Greenland Explorer: Valleys and Fjords

Day 1

Reykjavik, Iceland

Fly independently to Reykjavik, the world’s northernmost capital city, and overnight at the Radisson.


Day 2

Embark the Sea Spirit

Today we board the Sea Spirit in Reykjavik and set sail towards the east coast of Greenland. As we sail out to sea, get ready for a great adventure! Use spotting scopes to assist with seabird identification from the deck of our ship. Also watch for minke, humpback and blue whales. (B,D)


Day 3

Denmark Strait

Sail through the Denmark Strait en route for mysterious Greenland. The onboard Expedition Team will keep us informed and entertained with presentations about Greenland’s wildlife, history and geography. (B,L,D)
 

Day 4

Skoldungenfjord

Skoldungen is the name of a fjord complex, an island and an abandoned town. The fjord is a welcome shelter from the open sea, offering contrasting colors of bright green water and brilliant white ice. Waterfalls pour down the tall cliffs, and you will spot Thryms Glacier in the distance. The fjord was once home to the Skoldungen settlement, now a ghost town. In 1961, Denmark forced local inhabitants to settle in more accessible towns. A circumnavigation of Skoldungen Island is possible if ice is not blocking the northern extremities. A narrow waterway connects the southern part of the fjord to a neighboring fjord, and is an ideal place for kayaking and Zodiac cruising. (B,L,D)

 

Day 5

Prins Christian Sund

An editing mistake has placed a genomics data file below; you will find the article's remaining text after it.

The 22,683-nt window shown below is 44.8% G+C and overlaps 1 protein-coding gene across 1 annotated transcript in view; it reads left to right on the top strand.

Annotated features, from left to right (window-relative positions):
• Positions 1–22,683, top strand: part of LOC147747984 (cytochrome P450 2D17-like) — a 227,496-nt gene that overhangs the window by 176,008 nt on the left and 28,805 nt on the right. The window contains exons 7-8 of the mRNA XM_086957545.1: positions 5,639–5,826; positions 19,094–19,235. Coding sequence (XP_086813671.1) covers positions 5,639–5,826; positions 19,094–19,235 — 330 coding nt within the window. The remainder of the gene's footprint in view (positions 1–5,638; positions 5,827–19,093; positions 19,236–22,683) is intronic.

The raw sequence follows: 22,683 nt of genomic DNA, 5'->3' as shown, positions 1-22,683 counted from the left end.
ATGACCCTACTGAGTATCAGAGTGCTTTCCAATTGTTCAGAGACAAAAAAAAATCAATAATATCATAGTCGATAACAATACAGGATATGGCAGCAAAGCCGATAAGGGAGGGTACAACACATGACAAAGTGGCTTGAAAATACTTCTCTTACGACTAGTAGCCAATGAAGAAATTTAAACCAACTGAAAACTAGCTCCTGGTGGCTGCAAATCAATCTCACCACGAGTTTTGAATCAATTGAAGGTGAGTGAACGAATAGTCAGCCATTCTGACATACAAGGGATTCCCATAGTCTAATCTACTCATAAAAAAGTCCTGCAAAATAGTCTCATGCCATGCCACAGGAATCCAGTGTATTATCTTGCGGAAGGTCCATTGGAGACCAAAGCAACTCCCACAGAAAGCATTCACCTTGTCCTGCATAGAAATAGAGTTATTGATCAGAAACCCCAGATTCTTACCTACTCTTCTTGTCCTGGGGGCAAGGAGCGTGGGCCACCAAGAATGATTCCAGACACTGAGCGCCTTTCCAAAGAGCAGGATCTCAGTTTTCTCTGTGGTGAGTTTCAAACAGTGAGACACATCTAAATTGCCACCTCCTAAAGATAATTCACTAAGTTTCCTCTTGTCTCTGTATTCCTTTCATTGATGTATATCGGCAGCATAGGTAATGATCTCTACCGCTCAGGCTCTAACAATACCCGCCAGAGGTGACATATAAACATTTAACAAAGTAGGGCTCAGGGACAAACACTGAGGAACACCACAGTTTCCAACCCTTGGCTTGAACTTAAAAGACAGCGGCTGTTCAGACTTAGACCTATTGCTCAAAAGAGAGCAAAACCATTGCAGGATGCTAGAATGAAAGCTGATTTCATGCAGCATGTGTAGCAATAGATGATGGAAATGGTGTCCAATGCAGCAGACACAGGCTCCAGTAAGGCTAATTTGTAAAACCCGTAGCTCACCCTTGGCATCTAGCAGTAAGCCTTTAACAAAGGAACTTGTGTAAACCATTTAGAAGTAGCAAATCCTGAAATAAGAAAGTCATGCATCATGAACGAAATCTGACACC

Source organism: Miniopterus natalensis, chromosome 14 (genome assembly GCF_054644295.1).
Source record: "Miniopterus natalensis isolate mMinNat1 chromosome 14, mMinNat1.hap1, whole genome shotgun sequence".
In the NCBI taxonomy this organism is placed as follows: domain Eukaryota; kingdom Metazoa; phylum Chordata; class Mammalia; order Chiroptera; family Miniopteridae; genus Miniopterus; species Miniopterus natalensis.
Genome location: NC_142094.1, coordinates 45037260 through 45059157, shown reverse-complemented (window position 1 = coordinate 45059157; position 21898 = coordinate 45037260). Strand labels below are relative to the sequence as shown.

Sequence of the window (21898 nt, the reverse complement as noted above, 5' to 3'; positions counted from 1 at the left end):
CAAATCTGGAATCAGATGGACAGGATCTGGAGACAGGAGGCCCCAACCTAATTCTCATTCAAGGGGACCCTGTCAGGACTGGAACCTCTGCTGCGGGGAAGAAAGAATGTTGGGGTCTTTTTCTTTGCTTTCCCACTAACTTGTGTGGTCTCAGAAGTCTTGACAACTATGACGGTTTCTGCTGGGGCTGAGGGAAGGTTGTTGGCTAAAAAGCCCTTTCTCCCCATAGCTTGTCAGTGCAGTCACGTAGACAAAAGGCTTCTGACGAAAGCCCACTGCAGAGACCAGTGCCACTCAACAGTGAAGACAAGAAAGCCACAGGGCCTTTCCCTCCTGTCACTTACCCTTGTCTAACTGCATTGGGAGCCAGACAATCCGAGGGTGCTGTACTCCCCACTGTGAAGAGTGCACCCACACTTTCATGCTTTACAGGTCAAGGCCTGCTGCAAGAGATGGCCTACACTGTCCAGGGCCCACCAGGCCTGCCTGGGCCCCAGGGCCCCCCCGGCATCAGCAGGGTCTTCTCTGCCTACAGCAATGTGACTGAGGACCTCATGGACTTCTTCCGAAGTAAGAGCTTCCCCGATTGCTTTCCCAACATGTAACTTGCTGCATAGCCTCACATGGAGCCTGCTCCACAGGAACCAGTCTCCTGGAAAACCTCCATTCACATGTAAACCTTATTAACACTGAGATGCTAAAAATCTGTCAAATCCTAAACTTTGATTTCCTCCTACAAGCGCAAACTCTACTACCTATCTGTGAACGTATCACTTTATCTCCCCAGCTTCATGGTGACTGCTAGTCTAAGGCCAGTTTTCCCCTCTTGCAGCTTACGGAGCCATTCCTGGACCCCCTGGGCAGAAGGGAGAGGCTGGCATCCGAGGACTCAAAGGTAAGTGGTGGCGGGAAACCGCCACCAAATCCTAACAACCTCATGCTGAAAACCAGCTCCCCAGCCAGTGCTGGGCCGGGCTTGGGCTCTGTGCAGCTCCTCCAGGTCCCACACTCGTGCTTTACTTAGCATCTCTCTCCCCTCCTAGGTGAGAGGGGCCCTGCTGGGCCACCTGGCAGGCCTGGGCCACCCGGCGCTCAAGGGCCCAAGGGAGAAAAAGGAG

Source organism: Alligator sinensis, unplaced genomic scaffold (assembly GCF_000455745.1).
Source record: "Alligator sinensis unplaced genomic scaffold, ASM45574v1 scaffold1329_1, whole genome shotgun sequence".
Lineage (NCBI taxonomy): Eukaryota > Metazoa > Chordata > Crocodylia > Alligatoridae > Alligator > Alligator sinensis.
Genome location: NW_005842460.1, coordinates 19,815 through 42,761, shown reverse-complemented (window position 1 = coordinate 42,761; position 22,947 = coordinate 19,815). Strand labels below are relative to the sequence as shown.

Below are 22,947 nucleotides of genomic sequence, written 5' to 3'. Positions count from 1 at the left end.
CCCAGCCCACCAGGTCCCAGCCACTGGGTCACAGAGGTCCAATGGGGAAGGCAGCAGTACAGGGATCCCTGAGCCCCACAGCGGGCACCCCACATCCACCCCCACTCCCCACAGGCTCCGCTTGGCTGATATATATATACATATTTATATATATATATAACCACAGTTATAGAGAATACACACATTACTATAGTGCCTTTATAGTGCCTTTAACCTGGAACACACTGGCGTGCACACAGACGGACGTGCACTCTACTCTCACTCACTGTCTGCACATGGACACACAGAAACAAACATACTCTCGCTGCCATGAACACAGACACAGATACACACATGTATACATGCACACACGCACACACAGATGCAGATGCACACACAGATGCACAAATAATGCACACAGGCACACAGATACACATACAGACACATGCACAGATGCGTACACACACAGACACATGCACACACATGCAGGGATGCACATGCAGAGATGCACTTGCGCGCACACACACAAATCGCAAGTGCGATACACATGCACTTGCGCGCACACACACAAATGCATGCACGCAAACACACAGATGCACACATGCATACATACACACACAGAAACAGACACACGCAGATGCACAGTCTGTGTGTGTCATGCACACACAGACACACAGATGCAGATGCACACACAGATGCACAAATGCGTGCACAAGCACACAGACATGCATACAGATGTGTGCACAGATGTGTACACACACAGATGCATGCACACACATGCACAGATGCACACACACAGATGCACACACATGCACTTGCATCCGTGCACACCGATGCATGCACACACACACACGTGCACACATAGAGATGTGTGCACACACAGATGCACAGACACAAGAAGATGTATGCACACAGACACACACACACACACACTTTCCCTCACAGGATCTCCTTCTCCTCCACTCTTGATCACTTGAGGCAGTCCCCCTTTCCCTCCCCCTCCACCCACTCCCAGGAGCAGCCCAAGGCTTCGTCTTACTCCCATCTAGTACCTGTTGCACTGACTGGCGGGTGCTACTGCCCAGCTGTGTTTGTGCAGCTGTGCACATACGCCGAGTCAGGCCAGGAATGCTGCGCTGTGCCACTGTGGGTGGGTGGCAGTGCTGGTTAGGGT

Today on our Greenland cruise, the experienced ship captain will attempt to navigate the well-monitored and sometimes ice-choked Prins Christian Sund located at the most southerly cape of Greenland. If successful we will have ample access to magnificent views from the deck of the Sea Spirit. If not, in the true spirit of expedition, we will have fun trying! (B,L,D)

 

Day 6

Herjolfsnes

Nearing the most southern tip of Greenland, the settlement at Herjolfsnes was founded c. 985 by emigrants from Iceland, under the leadership of Erik the Red. The settlement was named for Herjolf Baardsen who took the area of land for himself thus forming Herjolfsnes, which became a major settlement and trade port with Europe. The settlement lasted approximately 500 years. In the early 1900s, rising sea levels exposed clothing and remains. A dig in 1921 revealed a Viking church and large graveyard. (B,L,D)


Day 7

Uunaartoq / Qaqortoq

Uunaartoq is the island site of geothermal hot springs, a favorite hangout of international visitors and the locals from the neighboring Alluitsup Paa settlement. Enjoy this unique past-time, sitting in the hot springs and chatting with locals while watching passing icebergs. Nearby are the Inuit ruins of previous settlements from late 18th and early 19th centuries. We plan to visit the well-preserved 14th-century ruins of one of the first Christian churches on the North American continent — Hvalsey Church. It was also here that we have the last accounts of the Norse settlers. The nearby town of Qaqortoq, with its 3000 or so inhabitants is South Greenland’s largest town and known as one of the most charming and beautiful towns in all of Greenland. It is populated with colonial buildings dating back to 1775. (B,L,D)

Day 8

Paamiut

In Paamiut, visit a Greenlandic community and enjoy a glacier cruise aboard the Sea Spirit and Zodiacs. The town is framed by towering blue-black mountains, and you can stretch your legs with a variety of hikes to suit all fitness levels. (B,L,D)